Maxime Aubert
Photo: Université Griffith/Justin Mott

Alumnus Maxime Aubert named Scientist of the Year

Radio-Canada presented the 2021 Scientist of the Year award to archaeologist and geochemist Maxime Aubert. He holds a master’s degree (2004) and a doctorate (2009) in Earth Sciences from the Institut national de la recherche scientifique (INRS). Aubert did his doctoral research under the supervision of Professor Marc Richer-Laflèche, of the Centre Eau Terre Environnement, in collaboration with the Australian National University. Since then, his work has been named in the top ten scientific breakthroughs of 2014 and 2020 by the influential scientific journal Science.

In 2021, his findings gained international attention, including a January paper in the journal Science Advances. Aubert and his colleagues revealed the existence of the oldest known figurative paintings in Indonesia. It is an image of a pig, which was painted on the wall of a cave on the island of Sulawesi 45,500 years ago.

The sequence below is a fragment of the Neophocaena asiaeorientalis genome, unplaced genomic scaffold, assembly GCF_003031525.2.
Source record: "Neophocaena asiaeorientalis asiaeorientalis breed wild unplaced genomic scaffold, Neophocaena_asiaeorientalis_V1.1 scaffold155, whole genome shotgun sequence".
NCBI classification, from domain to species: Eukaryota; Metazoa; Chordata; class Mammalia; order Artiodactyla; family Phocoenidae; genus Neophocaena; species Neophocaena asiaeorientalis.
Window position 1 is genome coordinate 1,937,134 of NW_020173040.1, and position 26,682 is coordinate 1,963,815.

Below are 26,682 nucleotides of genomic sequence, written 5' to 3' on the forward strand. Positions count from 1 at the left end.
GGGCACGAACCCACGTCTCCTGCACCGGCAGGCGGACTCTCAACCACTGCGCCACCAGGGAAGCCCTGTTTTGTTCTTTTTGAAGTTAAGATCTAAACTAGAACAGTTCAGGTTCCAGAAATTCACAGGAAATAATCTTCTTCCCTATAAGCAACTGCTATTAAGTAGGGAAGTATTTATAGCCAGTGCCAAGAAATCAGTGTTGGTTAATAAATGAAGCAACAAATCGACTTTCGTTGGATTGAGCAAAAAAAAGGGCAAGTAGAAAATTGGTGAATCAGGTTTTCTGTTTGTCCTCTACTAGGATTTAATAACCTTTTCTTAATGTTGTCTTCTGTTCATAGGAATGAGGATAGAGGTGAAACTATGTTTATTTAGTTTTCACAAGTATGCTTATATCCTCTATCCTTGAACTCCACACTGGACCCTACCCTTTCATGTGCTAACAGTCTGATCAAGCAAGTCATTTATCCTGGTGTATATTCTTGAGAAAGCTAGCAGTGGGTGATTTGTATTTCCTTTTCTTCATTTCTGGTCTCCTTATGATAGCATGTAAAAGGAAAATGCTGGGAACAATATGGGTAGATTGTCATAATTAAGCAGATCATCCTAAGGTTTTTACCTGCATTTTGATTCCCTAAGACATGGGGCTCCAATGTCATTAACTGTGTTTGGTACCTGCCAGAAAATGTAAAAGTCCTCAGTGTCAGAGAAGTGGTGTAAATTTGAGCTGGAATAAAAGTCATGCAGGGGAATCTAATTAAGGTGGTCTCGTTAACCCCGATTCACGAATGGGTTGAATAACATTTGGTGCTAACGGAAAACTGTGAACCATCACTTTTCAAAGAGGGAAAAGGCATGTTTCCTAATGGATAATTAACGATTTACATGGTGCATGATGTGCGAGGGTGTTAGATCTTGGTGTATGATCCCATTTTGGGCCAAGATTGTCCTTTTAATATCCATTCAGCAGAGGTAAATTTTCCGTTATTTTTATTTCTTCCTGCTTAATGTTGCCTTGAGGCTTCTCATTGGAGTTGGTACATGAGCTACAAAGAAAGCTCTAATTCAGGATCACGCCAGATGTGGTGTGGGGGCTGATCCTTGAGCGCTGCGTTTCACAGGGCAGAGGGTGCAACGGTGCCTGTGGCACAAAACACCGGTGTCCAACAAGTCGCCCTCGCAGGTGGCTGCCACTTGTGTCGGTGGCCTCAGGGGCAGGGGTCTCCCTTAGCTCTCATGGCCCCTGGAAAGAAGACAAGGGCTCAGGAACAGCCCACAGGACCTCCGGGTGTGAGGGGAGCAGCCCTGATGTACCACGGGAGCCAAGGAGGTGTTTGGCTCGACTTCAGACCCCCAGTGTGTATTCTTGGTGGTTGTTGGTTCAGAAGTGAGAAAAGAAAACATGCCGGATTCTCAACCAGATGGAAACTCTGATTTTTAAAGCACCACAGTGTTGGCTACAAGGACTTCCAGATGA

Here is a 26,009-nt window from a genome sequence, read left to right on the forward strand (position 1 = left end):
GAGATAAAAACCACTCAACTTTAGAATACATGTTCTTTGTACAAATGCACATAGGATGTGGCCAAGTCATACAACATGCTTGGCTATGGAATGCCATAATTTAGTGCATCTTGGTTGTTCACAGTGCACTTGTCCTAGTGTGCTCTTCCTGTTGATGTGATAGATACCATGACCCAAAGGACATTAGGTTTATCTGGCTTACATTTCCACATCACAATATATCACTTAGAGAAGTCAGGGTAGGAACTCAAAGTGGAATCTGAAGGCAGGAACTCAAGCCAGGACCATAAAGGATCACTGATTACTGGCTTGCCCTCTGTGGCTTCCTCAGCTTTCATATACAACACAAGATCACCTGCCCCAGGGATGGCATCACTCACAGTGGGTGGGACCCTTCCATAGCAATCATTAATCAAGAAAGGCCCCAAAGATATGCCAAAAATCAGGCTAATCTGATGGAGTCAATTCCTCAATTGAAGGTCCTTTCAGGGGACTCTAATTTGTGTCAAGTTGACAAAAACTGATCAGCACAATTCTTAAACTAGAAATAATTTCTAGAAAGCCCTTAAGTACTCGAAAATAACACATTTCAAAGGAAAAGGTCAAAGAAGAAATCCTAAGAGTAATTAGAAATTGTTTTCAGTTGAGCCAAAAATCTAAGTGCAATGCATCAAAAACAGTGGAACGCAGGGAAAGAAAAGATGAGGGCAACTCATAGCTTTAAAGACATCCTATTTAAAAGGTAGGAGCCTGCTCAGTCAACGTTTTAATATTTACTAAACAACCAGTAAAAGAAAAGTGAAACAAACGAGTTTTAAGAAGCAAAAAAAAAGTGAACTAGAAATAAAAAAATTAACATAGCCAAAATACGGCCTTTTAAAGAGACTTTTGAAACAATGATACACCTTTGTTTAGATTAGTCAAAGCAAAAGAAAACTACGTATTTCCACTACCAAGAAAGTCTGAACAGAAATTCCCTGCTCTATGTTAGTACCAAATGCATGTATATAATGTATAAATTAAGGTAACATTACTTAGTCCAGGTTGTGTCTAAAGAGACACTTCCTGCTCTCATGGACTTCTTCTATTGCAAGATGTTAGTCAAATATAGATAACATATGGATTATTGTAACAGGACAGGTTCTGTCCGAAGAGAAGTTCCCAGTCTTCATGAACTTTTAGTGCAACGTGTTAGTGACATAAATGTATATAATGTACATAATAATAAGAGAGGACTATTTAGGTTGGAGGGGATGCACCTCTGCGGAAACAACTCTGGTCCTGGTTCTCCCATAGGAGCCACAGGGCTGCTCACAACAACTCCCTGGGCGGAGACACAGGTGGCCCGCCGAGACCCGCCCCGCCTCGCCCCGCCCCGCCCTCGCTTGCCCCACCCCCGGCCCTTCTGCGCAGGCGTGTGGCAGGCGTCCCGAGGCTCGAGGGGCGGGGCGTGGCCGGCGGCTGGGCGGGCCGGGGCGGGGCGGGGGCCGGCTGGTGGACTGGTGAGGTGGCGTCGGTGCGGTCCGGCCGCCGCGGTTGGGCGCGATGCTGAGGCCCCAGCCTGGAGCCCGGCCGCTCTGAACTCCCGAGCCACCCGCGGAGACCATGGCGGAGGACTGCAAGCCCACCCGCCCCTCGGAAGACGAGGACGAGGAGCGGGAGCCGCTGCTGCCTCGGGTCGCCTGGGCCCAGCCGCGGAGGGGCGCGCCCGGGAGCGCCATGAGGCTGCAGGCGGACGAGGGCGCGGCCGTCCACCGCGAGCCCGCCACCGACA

In doing so, the research of Maxime Aubert and his team on rock art and the cognitive abilities it demonstrates are advancing the world’s knowledge of the presence of modern man and the emergence of culture. His scientific discoveries have been popularized in National Geographic.

Maxime Aubert is a professor in the School of Humanities, Languages and Social Sciences at Griffith University in Brisbane, Australia. He is an archaeologist and geochemist who has specialized in the development and application of analytical techniques to address major questions about human evolution, such as uranium-thorium dating of rock art and hominin fossils. 

Since 1987, Radio-Canada has awarded the Scientist of the Year award to one or more French-speaking personalities whose work has made a difference in their discipline. In 2020, the award was given to the modellers of the COVID-19 pandemic.

Read the Radio-Canada feature

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